5 Reasons to Give Blood — Besides Saving Lives

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Giving blood is one of the most generous acts you can perform. Every two seconds, an American needs blood, and only 38 percent of the population is eligible to donate blood. Your act of generosity could literally save someone’s life — one pint of blood can help up to three people.

But that’s not the only reason to give blood. Giving blood can also have positive effects on your health and well-being. It could lower your risk of a heart attack, protect you from liver disease, and even boost your mood and self-esteem. Let’s take a look at some of the benefits of donating blood.

1.  You Get a Free Health Screening

With health care costs still skyrocketing out of control in the U.S., you’re in no position to turn your nose up at a free health screening. When you go to donate blood, the medical professionals in charge of the donation drive have to make sure that you’re eligible to give blood, and that means no bloodborne diseases or health problems that could make giving blood risky. They’ll check your vital signs and blood pressure, and they might ask you some basic health questions. Your blood donation will also be screened for bloodborne diseases. Your pre-donation blood screening might turn up a heart arrhythmia, high blood pressure, a viral infection, or something else you need to address.

2. It Can Protect Your Heart and Liver

Giving a blood donation regularly can be protective for your liver and cardiovascular system. For one thing, if you have high blood pressure or borderline high blood pressure, getting rid of some blood could lower those stats.

Giving blood has also been found to protect against heart attacks by as much as 88 percent, with men experiencing more heart health benefits than women. It’s believed that the iron in your blood contributes to making blood vessels stiff and narrow, which can raise your risk of a heart attack. When you give some blood, you’re lowering your body’s iron reserves, which can protect your heart.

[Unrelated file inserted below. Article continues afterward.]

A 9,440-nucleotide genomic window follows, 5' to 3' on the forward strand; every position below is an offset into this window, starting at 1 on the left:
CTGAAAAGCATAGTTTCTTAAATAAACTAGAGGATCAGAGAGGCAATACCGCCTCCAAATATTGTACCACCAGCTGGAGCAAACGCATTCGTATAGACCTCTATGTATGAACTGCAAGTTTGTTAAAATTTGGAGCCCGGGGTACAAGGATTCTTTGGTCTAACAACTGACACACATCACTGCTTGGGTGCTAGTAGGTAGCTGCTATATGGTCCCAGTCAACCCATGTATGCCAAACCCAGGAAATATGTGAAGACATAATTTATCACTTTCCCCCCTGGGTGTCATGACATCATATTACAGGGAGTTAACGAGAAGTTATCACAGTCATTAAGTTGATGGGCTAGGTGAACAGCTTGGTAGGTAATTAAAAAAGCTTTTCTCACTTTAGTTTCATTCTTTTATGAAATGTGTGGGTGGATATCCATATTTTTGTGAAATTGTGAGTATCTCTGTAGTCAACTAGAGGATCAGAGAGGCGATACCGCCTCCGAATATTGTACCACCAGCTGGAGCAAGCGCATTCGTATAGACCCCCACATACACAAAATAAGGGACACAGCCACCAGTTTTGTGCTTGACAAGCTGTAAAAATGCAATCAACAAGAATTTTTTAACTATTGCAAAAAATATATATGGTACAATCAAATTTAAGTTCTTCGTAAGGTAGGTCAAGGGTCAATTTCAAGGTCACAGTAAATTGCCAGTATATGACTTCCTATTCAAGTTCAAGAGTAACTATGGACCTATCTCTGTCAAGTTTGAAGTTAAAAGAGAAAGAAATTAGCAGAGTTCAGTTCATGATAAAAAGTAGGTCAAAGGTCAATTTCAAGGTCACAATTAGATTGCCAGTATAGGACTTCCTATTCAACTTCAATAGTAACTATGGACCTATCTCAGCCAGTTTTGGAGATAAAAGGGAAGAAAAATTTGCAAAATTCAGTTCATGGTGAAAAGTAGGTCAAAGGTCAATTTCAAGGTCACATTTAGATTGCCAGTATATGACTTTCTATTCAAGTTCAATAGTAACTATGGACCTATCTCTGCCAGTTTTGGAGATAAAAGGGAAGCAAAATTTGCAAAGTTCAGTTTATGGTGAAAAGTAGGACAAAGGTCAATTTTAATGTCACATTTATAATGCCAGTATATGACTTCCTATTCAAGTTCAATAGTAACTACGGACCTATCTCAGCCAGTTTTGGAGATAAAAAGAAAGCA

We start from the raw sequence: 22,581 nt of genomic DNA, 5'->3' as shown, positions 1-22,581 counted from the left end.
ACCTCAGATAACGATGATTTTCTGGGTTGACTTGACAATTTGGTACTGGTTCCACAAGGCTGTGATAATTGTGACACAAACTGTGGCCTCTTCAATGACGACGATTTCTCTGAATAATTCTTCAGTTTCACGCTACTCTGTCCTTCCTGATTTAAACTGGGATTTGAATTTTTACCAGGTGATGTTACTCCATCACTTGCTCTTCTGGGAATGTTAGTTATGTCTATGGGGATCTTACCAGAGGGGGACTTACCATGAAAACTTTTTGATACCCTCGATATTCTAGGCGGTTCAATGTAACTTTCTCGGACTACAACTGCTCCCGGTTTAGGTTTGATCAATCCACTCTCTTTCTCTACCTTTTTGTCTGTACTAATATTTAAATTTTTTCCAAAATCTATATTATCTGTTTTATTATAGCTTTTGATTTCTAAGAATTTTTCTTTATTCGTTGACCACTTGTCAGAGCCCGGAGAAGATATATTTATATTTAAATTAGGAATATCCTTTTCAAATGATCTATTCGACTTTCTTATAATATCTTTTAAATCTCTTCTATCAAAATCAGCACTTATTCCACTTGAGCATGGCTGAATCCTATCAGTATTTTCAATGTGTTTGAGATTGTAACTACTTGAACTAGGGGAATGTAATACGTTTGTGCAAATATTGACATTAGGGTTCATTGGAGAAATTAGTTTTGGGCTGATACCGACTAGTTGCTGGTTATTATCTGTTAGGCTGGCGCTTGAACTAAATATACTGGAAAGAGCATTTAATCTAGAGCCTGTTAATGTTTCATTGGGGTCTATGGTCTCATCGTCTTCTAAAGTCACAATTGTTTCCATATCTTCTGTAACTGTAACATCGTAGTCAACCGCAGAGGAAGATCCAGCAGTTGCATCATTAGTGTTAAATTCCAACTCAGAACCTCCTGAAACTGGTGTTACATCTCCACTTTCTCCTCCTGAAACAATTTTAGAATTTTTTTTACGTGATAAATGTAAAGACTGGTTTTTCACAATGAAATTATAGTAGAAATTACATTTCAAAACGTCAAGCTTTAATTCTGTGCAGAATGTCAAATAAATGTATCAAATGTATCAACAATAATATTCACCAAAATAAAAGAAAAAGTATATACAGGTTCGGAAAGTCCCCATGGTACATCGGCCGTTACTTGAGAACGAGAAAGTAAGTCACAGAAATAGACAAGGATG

Your liver can also benefit from blood donation. Many liver diseases are linked to excessive levels of iron in the blood. By donating blood regularly, you could avoid non-alcoholic fatty liver disease (NAFLD).

It Can Protect Your Heart and Liver

3. It Can Make You Happier

You know that warm, fuzzy feeling you get when you help someone? Regular altruistic activities can have psychological benefits — that’s why so many people volunteer their time to give back to their communities. Giving blood is just one of many ways you can help others, and that regular act of generosity can have knock-on effects for your mental wellbeing. You’ll feel more confident, happier, and more optimistic. You’ll have stronger feelings of control over your life and destiny. And when you give blood regularly, you can cultivate those feelings of self-worth and happiness consistently.

4. It Could Lower Your Cancer Risk

Could donating blood lower your risk of cancer? Blood contains iron, after all, and iron is a known source of free radical damage and inflammation — the kind of cellular damage believed to contribute to many forms of cancer. Regular blood donations could relieve some of the oxidative stress your body faces, and may lower your cancer risk. That’s especially true if you have hemochromatosis, peripheral artery disease, or other blood diseases that raise your cancer risk.

5. It Could Remove Excess Iron from Your Body

Do you need to have excess iron removed from your body? Not necessarily. However, if you suffer from hemochromatosis, regular blood removal can protect you from the ill effects of iron overload. Often, hemochromatosis is hereditary, and you might not even be aware that you have it until the permanent complications begin to arise. Those complications can include heart disease as the excess iron in your blood damages your blood vessels, or liver disease as your liver fails to handle the iron overload. You could even have a higher risk of cancer due to iron overload.

If you do have hemochromatosis, you need to have blood removed regularly anyway to treat the condition. There’s nothing wrong with that blood if you’re otherwise healthy — it’s just that your body is making too much of it. You can donate your extra blood regularly, so it can help others instead of getting thrown away.

Blood donations are always in short supply, so if you possibly can, you should give blood regularly. You could save up to three peoples’ lives per donation, and you could even save yourself.

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